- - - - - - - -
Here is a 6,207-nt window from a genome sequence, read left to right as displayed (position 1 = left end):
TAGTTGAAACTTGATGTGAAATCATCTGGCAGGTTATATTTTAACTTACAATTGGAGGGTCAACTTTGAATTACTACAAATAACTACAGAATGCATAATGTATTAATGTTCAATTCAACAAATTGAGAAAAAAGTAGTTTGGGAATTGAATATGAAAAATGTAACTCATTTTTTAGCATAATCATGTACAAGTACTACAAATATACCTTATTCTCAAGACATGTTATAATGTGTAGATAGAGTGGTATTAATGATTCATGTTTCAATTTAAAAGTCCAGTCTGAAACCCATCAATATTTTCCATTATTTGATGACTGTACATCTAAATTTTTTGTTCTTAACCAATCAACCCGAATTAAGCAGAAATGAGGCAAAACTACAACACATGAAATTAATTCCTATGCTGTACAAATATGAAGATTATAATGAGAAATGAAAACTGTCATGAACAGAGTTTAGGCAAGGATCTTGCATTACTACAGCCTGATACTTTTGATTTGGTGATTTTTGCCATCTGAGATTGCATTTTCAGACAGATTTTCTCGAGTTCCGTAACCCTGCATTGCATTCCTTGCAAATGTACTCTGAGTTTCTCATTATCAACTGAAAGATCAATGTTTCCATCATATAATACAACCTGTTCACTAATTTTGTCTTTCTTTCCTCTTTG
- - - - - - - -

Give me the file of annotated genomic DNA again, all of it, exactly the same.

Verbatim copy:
Here is a 6,207-nt window from a genome sequence, read left to right as displayed (position 1 = left end):
TAGTTGAAACTTGATGTGAAATCATCTGGCAGGTTATATTTTAACTTACAATTGGAGGGTCAACTTTGAATTACTACAAATAACTACAGAATGCATAATGTATTAATGTTCAATTCAACAAATTGAGAAAAAAGTAGTTTGGGAATTGAATATGAAAAATGTAACTCATTTTTTAGCATAATCATGTACAAGTACTACAAATATACCTTATTCTCAAGACATGTTATAATGTGTAGATAGAGTGGTATTAATGATTCATGTTTCAATTTAAAAGTCCAGTCTGAAACCCATCAATATTTTCCATTATTTGATGACTGTACATCTAAATTTTTTGTTCTTAACCAATCAACCCGAATTAAGCAGAAATGAGGCAAAACTACAACACATGAAATTAATTCCTATGCTGTACAAATATGAAGATTATAATGAGAAATGAAAACTGTCATGAACAGAGTTTAGGCAAGGATCTTGCATTACTACAGCCTGATACTTTTGATTTGGTGATTTTTGCCATCTGAGATTGCATTTTCAGACAGATTTTCTCGAGTTCCGTAACCCTGCATTGCATTCCTTGCAAATGTACTCTGAGTTTCTCATTATCAACTGAAAGATCAATGTTTCCATCATATAATACAACCTGTTCACTAATTTTGTCTTTCTTTCCTCTTTG